Other problems emerge as well. Despite earning composer Randy Newman an Oscar nomination, the film's arguably jarring musical numbers struck me as contrived and unnecessary, and tend to distract from the tale instead of enhancing the narrative. If memory serves, Dahl's original characters were also a bit more complex, not to mention more multidimensional. Miss Spider and the grasshopper are ripe for dissection, but few other characters, insect or human, leave room for much interpretation. Worse, James' long-sought destination is reduced to a bleak vision of New York City; a forgettable grayscale dreamscape more akin to a Roger Rabbit-meets-Sin City aside than a weary boy's paradise. The fact that a sunny incarnation of the city graces the film's closing scene barely registers (although the parallel to the film's sweet but somber opening scene is certainly appreciated). That being said, nostalgia is an all-powerful creature, and many a twenty-something has incredibly fond memories of watching James and the Giant Peach as a child. But for me, films like The Nightmare Before Christmas and Coraline represent milestones in both stop-motion animation and dark children's fantasy storytelling, and Selick's Dahl adaptation simply doesn't stack up. If the entire film were animated, I'd probably be singing a very different song, but James' live-action misfires, pacing problems and design decisions left me a little too cold.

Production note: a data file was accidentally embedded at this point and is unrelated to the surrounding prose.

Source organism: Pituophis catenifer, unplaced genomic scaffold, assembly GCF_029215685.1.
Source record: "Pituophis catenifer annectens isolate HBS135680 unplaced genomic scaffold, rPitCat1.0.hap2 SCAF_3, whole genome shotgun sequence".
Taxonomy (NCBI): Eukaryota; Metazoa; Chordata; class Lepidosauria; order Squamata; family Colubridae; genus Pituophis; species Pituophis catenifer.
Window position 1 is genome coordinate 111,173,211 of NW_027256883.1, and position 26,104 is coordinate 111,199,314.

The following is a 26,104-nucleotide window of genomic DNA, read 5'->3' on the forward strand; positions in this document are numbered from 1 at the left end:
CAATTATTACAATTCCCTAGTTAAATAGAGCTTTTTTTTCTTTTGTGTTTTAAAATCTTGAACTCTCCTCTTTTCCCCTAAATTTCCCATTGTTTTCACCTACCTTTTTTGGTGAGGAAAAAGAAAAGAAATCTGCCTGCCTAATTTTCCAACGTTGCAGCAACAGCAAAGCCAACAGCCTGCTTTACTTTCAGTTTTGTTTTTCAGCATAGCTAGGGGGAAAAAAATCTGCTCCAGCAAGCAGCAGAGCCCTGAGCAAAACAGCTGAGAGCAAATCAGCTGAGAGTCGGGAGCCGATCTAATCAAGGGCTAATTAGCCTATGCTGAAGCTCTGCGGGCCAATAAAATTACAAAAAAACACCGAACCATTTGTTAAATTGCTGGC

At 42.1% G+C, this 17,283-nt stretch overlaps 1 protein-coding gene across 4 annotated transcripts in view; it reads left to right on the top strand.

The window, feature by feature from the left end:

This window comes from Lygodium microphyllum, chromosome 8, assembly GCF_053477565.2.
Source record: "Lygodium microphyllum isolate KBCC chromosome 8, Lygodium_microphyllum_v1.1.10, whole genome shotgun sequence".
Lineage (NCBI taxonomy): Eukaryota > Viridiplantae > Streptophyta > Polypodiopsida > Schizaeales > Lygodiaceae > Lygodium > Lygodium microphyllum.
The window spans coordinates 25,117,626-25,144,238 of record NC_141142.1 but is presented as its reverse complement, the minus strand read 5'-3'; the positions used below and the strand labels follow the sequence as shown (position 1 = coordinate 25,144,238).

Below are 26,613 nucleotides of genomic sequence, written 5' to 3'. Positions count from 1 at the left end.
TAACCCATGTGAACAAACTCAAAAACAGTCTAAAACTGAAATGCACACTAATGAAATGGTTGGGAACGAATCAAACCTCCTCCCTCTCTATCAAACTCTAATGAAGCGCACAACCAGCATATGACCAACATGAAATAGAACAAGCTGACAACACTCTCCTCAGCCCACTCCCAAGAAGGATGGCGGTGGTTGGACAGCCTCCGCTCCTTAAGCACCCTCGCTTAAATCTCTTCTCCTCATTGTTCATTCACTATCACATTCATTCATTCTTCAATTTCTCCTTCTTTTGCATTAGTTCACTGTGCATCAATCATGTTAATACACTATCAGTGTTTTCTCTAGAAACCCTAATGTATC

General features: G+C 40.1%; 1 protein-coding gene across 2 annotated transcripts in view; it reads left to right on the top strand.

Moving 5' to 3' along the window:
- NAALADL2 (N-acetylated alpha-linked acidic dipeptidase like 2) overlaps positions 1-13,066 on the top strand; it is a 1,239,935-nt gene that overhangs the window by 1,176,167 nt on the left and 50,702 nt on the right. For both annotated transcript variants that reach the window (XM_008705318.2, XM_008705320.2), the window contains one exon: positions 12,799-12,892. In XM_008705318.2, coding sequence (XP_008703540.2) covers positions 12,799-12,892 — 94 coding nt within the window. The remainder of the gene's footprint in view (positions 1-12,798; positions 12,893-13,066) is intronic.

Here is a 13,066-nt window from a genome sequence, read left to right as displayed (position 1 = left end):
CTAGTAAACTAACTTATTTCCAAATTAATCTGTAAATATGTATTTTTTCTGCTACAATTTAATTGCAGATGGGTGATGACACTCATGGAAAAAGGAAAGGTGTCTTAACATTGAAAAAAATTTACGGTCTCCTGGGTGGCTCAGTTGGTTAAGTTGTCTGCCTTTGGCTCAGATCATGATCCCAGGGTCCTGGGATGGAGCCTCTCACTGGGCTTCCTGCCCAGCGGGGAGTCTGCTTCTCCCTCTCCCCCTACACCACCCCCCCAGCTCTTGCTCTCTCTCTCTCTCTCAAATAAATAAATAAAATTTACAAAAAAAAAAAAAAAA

James and the Giant Peach Blu-ray, Video Quality
Assessing the quality of Disney's problematic 1080p/AVC-encoded presentation proved to be quite difficult. On one hand, videophiles will appreciate the faithful aspects of the transfer: its wonderfully grainy texture, Selick's subdued color palette, the preservation of his unforgiving shadows, and the gauzy, diffuse-lensed haze that settles overtop many of the film's live-action scenes. I know I did. On the other hand, many will rightfully criticize the transfer's many apparent problems: rampant crush, print blemishes and instabilities (among them a distracting fluttering that caught my eye again and again), flushed skintones, poorly contrasted live-action sequences (you can barely make out poor Postlethwaite's face) and other oddities and anomalies. As it stands, fans of their television's "Vibrant Contrast" mode and viewers with improperly calibrated displays will find some shots to be downright abysmal. Granted, the film's stop-motion animation looks dramatically better than its live-action bookends, but even its animated scenes aren't as crisp, clean or revealing as I expected. Oddly enough, the Blu-ray edition of The Nightmare Before Christmas trounces James and the Giant Peach in every conceivable category, and Burton's classic is three years older. It isn't entirely unwatchable, mind you -- the worst scenes are crammed into the first twenty minutes -- and the film's animated second act provides a welcome respite from the rest, but I have a hard time believing this is the best James and the Giant Peach could look. I suspect most viewers will be disappointed.